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48 Hours of Joseph Campbell Lectures Free Online: The Power of Myth & Story

48 Hours of Joseph Campbell Lectures Free Online: The Power of Myth & Story
Photo by "Folkstory" features Joseph Campbell (left) with Jonathan Young, via Wikimedia Commons. You may not be interested in politics, they say, but politics is interested in you. The same, if you believe famed mythologist Joseph Campbell, goes for myth: far from explaining only the origin of the world as believed by extinct societies, it can explain the power of stories we enjoy today — up to and including Star Wars. The man behind PBS' well-known series The Power of Myth left behind many words in many formats telling us precisely why, and now you can hear a fair few of them -- 48 hours worth -- for free on this Spotify playlist. (If you don't have Spotify's software already, you can download it free here.) "From the Star Wars trilogy to the Grateful Dead," says the Joseph Campbell Foundation, "Joseph Campbell has had a profound impact on our culture, our beliefs, and the way we view ourselves and the world." Would you like to support the mission of Open Culture? Related Content:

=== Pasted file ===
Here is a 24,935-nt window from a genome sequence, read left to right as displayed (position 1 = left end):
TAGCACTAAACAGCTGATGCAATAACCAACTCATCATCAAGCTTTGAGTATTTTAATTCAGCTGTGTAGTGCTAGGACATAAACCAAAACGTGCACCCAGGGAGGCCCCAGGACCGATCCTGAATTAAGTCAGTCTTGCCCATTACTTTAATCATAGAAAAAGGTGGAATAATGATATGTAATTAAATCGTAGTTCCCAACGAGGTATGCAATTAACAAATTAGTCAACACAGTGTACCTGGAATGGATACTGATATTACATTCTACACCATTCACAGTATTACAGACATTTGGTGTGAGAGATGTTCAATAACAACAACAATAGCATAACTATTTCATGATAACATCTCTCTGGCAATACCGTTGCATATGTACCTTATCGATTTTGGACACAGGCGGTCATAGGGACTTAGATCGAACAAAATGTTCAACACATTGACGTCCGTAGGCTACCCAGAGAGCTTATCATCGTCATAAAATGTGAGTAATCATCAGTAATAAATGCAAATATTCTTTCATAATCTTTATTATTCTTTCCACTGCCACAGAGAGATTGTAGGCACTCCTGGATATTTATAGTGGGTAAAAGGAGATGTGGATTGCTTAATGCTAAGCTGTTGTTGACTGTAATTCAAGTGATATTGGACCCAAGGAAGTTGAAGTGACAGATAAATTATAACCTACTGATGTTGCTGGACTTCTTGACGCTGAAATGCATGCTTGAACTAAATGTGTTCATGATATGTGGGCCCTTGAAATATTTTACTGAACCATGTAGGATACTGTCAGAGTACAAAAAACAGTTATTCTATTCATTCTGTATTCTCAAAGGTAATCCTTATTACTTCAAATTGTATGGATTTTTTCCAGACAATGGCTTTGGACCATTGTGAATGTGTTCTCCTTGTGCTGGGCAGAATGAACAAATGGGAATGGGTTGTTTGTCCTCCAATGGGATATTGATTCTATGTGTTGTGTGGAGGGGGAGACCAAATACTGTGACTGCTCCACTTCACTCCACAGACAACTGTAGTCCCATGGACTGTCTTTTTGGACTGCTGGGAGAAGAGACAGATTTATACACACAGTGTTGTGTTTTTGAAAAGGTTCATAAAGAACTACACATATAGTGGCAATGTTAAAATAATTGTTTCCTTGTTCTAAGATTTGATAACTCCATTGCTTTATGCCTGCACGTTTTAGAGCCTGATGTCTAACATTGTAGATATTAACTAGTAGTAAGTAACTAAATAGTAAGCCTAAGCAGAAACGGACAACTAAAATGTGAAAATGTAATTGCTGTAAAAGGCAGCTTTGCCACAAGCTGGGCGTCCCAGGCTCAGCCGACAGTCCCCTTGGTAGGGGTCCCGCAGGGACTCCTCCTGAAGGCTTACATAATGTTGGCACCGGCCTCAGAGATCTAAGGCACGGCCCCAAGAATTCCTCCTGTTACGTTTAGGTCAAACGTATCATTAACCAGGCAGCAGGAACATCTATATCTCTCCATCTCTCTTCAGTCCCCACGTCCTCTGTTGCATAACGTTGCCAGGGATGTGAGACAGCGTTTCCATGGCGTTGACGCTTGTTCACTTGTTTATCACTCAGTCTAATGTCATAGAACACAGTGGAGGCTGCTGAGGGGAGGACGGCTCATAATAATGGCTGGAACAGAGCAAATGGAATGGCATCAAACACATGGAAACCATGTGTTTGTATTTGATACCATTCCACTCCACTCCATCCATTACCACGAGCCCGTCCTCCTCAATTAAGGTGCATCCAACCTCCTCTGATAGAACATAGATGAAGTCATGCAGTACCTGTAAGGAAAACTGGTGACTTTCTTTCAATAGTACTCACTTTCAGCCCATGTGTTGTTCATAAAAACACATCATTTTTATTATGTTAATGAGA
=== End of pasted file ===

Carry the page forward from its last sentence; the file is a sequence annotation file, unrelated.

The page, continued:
Related:  MitologiaGeneral MythologyJoseph Campbellסטוריטלינג

18 Classic Myths Explained with Animation: Pandora’s Box, Sisyphus & More Greek myths have an incredible shelf life. We may not retain all the players’ names or the intricacies of the various plot lines, but the creative punishments the gods—Zeus, in particular—visited upon those who displeased them have provided modern mortals with an enduring shorthand for describing our own woes. Tempted to sneak a peek inside a lover’s diary? DEMONOLOGY —Biblical and Post-Biblical Data: Systematic knowledge concerning demons or evil spirits. Demons (Greek, δαίμονες or δαιμόνια; Hebrew, [Deut. xxxii. 17; Ps. cvi. 37] and

The Singularity is Near-Sighted: Joseph Campbell's Vision for the Internet Age Beams and Struts employs commenting guidelines that we expect all readers to bear in mind when commenting at the site. Please take a moment to read them before posting - Comment Link Tuesday, 13 December 2011 16:36 posted by Jeremy Johnson Hi Andrew, As a fellow student of Campbell and mythology at large, I thoroughly enjoyed this. You're an excellent writer. I was extra-excited to leap to the comment section before even reading this thoroughly, because I've been studying this very subject all semester at grad school. I've read a couple of semi-geeky books and articles about cyborgs, AI, the global brain and Kelly's "technium." It's a strange world of pseudo-mythological themes that creep up in the scientific and technological imagination.